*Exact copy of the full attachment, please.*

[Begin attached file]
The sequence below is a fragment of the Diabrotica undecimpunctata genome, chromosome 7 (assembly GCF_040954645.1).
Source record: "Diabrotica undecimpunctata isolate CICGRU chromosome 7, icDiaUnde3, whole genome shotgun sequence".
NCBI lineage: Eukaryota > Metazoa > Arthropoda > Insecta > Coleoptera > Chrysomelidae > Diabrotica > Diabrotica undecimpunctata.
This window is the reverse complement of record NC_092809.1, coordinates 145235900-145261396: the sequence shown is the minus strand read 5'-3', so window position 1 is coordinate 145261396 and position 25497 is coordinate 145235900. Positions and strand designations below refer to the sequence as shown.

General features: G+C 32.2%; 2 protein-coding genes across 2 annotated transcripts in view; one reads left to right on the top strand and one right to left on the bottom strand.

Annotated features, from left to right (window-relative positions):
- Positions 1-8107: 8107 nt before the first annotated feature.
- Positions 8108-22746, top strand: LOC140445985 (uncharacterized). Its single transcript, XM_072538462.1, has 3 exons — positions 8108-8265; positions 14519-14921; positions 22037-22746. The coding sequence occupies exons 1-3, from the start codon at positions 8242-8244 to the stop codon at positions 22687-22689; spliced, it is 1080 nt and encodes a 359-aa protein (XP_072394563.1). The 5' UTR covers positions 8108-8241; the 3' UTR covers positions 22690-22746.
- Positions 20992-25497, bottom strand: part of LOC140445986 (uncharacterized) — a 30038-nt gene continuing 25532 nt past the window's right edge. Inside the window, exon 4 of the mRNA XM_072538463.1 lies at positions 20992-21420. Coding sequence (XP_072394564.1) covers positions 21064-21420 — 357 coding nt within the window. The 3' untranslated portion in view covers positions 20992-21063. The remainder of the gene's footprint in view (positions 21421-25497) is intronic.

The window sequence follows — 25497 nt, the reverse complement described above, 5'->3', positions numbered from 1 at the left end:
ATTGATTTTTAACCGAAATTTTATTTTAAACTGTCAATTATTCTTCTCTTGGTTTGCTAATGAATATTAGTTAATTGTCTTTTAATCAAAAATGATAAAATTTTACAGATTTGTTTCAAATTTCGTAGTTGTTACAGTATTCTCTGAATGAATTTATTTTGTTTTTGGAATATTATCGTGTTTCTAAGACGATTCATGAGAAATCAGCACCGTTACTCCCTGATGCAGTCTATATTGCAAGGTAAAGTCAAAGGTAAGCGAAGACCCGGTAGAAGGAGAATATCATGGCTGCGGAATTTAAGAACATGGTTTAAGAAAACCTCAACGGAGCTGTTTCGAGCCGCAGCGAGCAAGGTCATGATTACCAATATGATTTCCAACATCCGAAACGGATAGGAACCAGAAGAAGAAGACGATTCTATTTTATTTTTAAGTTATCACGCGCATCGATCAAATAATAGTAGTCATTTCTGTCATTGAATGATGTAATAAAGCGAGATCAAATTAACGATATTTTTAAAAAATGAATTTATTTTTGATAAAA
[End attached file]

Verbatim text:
The sequence below is a fragment of the Diabrotica undecimpunctata genome, chromosome 7 (assembly GCF_040954645.1).
Source record: "Diabrotica undecimpunctata isolate CICGRU chromosome 7, icDiaUnde3, whole genome shotgun sequence".
NCBI lineage: Eukaryota > Metazoa > Arthropoda > Insecta > Coleoptera > Chrysomelidae > Diabrotica > Diabrotica undecimpunctata.
This window is the reverse complement of record NC_092809.1, coordinates 145235900-145261396: the sequence shown is the minus strand read 5'-3', so window position 1 is coordinate 145261396 and position 25497 is coordinate 145235900. Positions and strand designations below refer to the sequence as shown.

General features: G+C 32.2%; 2 protein-coding genes across 2 annotated transcripts in view; one reads left to right on the top strand and one right to left on the bottom strand.

Annotated features, from left to right (window-relative positions):
- Positions 1-8107: 8107 nt before the first annotated feature.
- Positions 8108-22746, top strand: LOC140445985 (uncharacterized). Its single transcript, XM_072538462.1, has 3 exons — positions 8108-8265; positions 14519-14921; positions 22037-22746. The coding sequence occupies exons 1-3, from the start codon at positions 8242-8244 to the stop codon at positions 22687-22689; spliced, it is 1080 nt and encodes a 359-aa protein (XP_072394563.1). The 5' UTR covers positions 8108-8241; the 3' UTR covers positions 22690-22746.
- Positions 20992-25497, bottom strand: part of LOC140445986 (uncharacterized) — a 30038-nt gene continuing 25532 nt past the window's right edge. Inside the window, exon 4 of the mRNA XM_072538463.1 lies at positions 20992-21420. Coding sequence (XP_072394564.1) covers positions 21064-21420 — 357 coding nt within the window. The 3' untranslated portion in view covers positions 20992-21063. The remainder of the gene's footprint in view (positions 21421-25497) is intronic.

The window sequence follows — 25497 nt, the reverse complement described above, 5'->3', positions numbered from 1 at the left end:
ATTGATTTTTAACCGAAATTTTATTTTAAACTGTCAATTATTCTTCTCTTGGTTTGCTAATGAATATTAGTTAATTGTCTTTTAATCAAAAATGATAAAATTTTACAGATTTGTTTCAAATTTCGTAGTTGTTACAGTATTCTCTGAATGAATTTATTTTGTTTTTGGAATATTATCGTGTTTCTAAGACGATTCATGAGAAATCAGCACCGTTACTCCCTGATGCAGTCTATATTGCAAGGTAAAGTCAAAGGTAAGCGAAGACCCGGTAGAAGGAGAATATCATGGCTGCGGAATTTAAGAACATGGTTTAAGAAAACCTCAACGGAGCTGTTTCGAGCCGCAGCGAGCAAGGTCATGATTACCAATATGATTTCCAACATCCGAAACGGATAGGAACCAGAAGAAGAAGACGATTCTATTTTATTTTTAAGTTATCACGCGCATCGATCAAATAATAGTAGTCATTTCTGTCATTGAATGATGTAATAAAGCGAGATCAAATTAACGATATTTTTAAAAAATGAATTTATTTTTGATAAAA